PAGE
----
Rice University’s Society of Hispanic Professional Engineers wins Silver Chapter Award

Chapter recognized as a national leader in empowering the Latine community

Society of Hispanic Professional Engineers members make Rice Owl hands behind a sign that reads "Familia"

The Rice University chapter of the Society of Hispanic Professional Engineers (SHPE) is known on campus for its efforts to empower the Latine community. Recently, the chapter also received recognition as a national leader through the SHPE National Chapter Awards Program.

SHPE Rice was one of nine collegiate chapters that received the Silver Chapter Award at the SHPE National Convention—the country’s largest, annual gathering of Latine STEM students and professionals, with more than 12,000 in attendance.

Recipients of the Silver Chapter Award demonstrate excellence in the SHPE national core values: academics, chapter development, leadership, community service, and professional development. “Being awarded the SHPE Silver Chapter Award is a very prestigious honor for the SHPE Rice University Chapter,” said Noe Martinez, SHPE Rice President. “Receiving this award means that our chapter has excelled in every category and was deemed worthy of special recognition over 240 other chapters by SHPE Nationals.” 

The Silver Chapter Award recognizes the work the chapter did in 2022-23 under the past president Vanessa Mendoza. “The award was given to our chapter based on a holistic review of the chapter's accomplishments,” Mendoza said. “Last year, our focus was on promoting a sense of familia — or family— within our chapter.” Through strategic student outreach and collaboration with other Latine societies on campus, SHPE grew its membership and nurtured the sense of familia amongst members.

SHPE also made strides in the area of community service. Members organized a high school club for Latine students interested in pursuing careers in STEM and helped start a mentorship program at two underfunded Houston-area high schools, and the chapter also launched a Noche de Ciencia (Science Night) at another high school—a program that continues this year. 

As the current president, Noe Martinez hopes to build on the successes recognized by this award, especially in STEM outreach. “Community service, as a core SHPE pillar, remains one of our chapter's biggest areas of future improvement,” Martinez said. “Houston, being one of the largest and most diverse cities in the US, provides us with many opportunities to expand our outreach efforts to local schools, many of which lack community networks that can inspire students to pursue STEM beyond a K-12 education.” SHPE’s community service efforts help build a pathway for Latine students to enter STEM majors in college.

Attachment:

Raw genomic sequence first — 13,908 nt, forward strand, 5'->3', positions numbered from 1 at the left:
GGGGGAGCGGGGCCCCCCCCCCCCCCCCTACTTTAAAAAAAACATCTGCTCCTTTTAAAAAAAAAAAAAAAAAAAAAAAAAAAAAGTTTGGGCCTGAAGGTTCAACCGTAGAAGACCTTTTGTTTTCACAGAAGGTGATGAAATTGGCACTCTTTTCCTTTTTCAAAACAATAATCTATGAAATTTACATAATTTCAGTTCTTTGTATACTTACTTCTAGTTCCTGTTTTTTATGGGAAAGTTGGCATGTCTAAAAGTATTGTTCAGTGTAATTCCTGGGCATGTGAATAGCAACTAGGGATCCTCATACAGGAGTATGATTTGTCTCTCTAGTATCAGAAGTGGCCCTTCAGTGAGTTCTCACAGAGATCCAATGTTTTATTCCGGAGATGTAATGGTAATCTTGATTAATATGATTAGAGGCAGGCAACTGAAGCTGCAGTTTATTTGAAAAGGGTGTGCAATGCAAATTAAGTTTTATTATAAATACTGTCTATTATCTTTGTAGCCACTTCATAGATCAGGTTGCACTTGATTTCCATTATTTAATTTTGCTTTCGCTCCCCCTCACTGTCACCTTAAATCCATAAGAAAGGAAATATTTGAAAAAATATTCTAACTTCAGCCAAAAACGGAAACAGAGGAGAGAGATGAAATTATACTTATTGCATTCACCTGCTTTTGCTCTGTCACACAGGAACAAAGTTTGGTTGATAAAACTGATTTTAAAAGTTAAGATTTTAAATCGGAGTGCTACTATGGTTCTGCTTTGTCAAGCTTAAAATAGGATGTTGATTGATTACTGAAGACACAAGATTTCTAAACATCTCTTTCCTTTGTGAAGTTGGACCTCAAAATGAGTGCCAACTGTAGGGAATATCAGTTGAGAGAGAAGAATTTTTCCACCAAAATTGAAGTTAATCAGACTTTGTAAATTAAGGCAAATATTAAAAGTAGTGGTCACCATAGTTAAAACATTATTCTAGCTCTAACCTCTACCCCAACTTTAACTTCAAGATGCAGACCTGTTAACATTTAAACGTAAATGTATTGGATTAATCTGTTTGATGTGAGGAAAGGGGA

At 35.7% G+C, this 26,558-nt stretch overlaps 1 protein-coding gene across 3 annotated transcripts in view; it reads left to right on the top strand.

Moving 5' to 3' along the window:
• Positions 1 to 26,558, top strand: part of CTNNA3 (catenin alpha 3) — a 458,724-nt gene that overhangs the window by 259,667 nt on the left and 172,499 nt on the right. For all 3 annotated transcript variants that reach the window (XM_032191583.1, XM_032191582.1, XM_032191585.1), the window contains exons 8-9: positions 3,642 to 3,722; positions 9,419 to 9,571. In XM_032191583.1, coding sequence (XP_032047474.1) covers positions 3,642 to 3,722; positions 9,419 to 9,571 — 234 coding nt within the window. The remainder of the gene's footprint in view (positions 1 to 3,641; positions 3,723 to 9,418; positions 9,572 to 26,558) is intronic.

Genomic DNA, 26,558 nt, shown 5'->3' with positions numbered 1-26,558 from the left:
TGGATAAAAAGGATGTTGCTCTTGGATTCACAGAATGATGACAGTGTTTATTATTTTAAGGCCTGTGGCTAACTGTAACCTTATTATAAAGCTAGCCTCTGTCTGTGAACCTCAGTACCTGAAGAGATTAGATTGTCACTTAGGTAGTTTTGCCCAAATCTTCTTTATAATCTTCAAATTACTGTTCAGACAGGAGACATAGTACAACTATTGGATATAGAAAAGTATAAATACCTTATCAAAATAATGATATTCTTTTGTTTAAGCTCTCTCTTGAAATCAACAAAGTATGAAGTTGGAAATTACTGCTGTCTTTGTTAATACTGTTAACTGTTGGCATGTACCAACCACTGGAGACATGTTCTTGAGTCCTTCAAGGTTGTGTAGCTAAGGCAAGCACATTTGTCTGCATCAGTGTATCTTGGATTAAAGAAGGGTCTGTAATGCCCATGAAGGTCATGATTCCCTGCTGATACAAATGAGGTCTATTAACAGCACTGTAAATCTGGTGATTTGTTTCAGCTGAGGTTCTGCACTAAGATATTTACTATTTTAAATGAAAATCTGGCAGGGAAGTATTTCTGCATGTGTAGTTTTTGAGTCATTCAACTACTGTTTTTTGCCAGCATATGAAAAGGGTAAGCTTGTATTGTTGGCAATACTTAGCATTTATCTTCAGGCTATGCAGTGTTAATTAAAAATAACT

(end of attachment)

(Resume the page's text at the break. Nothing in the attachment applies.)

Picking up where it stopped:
Winning this award has broader implications for the chapter and for the Latine community at Rice. Santiago Segarra, W. M. Rice Trustee Assistant Professor of Electrical and Computer Engineering and faculty sponsor for SHPE, sums up the significance in three areas. “First, it sends a strong message to the students: hard work pays off. SHPE is an extremely vibrant student organization and its student leadership is very engaged,” said Segarra. “Second, it helps with local and national visibility, potentially expanding the student constituency and helping our school in terms of diversity and inclusion. Third, it is a testament to the strength of the Hispanic community on campus. This makes me proud not only as a faculty member of the School of Engineering but as a Hispanic myself.”

The visibility this award brings to the chapter can have a lasting impact, empowering the Latine community at the systemic level. Cecilia Fernández, Assistant Director of Diversity, Equity, Inclusion and Outreach at the School of Engineering, shares that while this award draws attention to the accomplishments of SHPE, it also may strengthen diversity, equity and inclusion at Rice.

“For people who come from communities that have been historically excluded from engineering, they can see people who look like them and who have shared lived experiences succeed at a place like Rice—a place that historically was not accessible,” said Fernández. “This helps future generations of engineers know that Rice will welcome them and support them in achieving their dreams.”